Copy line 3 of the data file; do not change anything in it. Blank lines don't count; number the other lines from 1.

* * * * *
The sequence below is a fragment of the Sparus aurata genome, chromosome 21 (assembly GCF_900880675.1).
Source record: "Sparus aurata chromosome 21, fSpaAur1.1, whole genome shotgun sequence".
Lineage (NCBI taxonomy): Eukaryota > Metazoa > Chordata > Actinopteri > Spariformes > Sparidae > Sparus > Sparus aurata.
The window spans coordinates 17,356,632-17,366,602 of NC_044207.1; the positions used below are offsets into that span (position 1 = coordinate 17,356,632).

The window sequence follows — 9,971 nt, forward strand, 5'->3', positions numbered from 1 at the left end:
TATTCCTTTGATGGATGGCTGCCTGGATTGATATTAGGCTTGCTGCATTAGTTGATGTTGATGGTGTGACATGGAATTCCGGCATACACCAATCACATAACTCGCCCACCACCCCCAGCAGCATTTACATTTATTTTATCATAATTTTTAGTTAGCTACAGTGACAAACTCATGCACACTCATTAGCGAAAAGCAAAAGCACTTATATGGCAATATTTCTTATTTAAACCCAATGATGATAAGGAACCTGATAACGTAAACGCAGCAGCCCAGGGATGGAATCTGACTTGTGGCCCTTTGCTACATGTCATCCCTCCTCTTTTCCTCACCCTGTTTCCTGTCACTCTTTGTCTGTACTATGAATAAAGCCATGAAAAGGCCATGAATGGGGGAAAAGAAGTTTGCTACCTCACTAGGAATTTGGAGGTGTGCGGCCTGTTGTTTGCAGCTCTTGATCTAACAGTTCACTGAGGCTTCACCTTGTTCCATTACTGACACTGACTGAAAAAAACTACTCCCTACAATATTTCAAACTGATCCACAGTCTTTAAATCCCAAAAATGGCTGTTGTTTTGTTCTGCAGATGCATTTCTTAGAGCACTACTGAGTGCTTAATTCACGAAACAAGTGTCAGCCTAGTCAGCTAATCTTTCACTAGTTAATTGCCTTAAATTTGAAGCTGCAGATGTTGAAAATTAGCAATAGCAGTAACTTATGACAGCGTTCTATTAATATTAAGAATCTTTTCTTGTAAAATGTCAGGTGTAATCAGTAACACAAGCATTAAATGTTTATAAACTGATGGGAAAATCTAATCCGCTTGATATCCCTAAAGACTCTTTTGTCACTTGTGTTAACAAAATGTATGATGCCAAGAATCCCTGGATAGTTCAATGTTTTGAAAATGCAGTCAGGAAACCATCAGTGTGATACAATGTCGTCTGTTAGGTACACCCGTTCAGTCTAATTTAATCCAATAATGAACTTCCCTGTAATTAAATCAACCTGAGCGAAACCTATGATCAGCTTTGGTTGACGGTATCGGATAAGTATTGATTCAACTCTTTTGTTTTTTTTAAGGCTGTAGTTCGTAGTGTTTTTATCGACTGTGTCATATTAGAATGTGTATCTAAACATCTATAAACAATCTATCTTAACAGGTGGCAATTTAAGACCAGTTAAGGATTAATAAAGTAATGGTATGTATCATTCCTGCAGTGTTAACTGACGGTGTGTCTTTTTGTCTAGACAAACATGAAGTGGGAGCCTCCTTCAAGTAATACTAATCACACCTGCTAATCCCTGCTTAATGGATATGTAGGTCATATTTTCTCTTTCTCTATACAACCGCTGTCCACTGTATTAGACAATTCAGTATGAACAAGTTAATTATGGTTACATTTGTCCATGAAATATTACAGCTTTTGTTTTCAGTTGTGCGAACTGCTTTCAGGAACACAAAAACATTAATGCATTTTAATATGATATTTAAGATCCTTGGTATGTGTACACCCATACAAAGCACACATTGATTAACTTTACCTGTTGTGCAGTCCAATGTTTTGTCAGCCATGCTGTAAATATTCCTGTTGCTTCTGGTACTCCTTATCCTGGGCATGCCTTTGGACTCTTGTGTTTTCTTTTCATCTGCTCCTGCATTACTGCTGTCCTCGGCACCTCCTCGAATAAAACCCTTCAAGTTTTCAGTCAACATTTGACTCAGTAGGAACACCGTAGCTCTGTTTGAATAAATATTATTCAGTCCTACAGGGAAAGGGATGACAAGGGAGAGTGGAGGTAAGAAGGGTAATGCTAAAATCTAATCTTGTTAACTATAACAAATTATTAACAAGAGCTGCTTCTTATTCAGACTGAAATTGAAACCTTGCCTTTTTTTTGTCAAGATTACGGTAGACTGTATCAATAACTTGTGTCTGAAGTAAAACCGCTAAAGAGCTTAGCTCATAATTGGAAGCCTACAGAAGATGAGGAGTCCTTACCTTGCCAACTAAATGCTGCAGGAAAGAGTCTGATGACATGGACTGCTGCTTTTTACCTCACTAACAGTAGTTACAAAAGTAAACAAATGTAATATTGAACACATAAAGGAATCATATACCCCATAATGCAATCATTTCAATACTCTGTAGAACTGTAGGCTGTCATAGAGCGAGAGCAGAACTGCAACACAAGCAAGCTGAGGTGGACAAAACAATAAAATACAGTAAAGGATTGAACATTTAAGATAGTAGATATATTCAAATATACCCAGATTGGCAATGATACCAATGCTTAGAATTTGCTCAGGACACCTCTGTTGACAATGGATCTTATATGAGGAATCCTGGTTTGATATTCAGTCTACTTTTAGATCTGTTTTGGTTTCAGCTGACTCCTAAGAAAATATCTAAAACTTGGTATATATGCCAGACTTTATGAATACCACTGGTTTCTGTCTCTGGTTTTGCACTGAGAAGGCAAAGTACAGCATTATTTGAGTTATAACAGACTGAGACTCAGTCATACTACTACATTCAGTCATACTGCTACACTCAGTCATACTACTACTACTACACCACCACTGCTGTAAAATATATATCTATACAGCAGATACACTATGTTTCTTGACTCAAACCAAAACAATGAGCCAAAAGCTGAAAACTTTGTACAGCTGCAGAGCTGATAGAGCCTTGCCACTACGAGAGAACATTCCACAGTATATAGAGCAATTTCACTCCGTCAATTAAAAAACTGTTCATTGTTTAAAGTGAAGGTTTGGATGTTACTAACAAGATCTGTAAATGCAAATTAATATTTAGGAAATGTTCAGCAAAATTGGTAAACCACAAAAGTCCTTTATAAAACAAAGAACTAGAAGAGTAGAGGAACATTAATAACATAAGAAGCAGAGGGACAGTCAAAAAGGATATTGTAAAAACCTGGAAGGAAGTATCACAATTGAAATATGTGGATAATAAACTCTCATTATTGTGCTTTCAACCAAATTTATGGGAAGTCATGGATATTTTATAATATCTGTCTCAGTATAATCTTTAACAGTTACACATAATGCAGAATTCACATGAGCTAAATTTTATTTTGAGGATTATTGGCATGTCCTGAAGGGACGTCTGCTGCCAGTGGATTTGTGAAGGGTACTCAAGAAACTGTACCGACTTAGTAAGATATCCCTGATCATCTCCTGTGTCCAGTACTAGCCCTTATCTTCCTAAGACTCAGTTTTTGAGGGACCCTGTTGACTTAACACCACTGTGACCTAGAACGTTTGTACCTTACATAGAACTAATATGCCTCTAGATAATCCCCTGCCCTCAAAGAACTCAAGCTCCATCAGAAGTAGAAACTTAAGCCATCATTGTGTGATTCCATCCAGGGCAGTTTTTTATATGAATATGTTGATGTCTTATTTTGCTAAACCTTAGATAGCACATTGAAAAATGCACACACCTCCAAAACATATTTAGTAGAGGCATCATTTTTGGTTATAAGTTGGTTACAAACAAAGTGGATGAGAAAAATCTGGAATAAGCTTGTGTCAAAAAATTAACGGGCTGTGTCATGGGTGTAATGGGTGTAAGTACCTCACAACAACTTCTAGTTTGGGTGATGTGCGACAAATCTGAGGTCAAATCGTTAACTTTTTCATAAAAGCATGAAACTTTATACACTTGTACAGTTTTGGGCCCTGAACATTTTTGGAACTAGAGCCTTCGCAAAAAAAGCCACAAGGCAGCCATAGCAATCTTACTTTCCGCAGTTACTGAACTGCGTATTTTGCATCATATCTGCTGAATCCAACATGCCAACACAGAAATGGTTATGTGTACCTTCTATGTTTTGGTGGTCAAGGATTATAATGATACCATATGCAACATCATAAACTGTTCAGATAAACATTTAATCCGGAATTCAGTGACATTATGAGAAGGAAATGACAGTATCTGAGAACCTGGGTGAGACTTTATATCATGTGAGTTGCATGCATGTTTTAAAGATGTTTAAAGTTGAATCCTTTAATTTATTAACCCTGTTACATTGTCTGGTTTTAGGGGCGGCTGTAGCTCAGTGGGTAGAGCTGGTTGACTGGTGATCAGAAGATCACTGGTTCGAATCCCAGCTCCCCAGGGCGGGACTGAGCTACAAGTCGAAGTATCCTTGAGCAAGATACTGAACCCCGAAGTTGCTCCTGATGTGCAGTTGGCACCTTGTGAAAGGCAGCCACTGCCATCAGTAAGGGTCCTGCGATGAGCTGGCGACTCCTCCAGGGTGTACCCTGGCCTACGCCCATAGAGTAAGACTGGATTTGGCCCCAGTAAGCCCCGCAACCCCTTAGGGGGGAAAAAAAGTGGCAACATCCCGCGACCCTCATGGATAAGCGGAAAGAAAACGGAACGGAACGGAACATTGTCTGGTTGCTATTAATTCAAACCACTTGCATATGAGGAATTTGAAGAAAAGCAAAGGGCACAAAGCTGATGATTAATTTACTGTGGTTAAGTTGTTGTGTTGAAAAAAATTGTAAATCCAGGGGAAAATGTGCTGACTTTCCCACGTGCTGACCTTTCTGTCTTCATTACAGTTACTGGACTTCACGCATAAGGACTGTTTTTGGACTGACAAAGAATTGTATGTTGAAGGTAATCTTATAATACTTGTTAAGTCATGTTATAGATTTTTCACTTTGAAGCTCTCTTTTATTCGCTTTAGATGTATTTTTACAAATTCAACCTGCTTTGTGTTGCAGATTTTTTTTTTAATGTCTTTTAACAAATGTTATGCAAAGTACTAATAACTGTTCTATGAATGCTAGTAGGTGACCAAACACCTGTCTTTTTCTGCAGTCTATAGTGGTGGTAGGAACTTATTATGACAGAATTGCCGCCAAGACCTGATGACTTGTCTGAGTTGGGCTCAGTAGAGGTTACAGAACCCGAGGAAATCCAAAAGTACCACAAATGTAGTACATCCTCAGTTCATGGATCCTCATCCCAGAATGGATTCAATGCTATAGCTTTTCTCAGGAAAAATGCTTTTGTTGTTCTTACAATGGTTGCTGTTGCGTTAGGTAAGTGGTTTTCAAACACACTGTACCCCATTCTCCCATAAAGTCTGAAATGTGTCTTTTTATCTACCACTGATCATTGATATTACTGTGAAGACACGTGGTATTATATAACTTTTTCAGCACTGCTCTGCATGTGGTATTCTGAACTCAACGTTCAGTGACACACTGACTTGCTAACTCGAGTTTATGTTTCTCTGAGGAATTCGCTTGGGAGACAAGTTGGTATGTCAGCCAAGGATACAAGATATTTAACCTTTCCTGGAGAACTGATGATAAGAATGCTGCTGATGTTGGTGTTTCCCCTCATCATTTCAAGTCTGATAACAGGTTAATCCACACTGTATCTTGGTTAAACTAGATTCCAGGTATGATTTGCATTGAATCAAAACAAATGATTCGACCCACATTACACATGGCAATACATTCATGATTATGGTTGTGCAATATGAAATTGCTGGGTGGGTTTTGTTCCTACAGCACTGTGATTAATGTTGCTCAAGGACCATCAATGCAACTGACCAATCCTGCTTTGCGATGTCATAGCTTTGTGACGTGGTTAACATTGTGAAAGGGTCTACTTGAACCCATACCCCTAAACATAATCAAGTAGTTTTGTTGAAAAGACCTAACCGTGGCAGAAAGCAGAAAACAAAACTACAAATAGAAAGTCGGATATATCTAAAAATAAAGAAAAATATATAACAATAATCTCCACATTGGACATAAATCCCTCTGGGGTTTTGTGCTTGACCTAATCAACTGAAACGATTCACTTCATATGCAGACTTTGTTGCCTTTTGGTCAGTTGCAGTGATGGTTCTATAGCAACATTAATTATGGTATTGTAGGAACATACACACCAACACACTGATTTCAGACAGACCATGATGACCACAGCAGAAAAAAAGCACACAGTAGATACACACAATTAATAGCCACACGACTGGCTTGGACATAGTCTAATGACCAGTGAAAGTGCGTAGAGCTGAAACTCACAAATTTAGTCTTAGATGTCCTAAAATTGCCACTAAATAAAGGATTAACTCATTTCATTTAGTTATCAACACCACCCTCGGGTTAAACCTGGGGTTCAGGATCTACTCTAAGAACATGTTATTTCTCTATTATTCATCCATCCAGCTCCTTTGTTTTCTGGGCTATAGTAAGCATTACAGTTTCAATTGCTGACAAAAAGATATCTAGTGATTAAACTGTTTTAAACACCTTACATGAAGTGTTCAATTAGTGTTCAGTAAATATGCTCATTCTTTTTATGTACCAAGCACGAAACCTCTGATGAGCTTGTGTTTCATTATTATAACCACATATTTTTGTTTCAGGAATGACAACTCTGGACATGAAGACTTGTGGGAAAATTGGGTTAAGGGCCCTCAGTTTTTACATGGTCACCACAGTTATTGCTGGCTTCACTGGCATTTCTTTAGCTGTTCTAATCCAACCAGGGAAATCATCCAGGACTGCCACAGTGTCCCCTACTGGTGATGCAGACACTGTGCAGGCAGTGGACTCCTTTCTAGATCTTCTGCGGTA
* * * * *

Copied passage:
Lineage (NCBI taxonomy): Eukaryota > Metazoa > Chordata > Actinopteri > Spariformes > Sparidae > Sparus > Sparus aurata.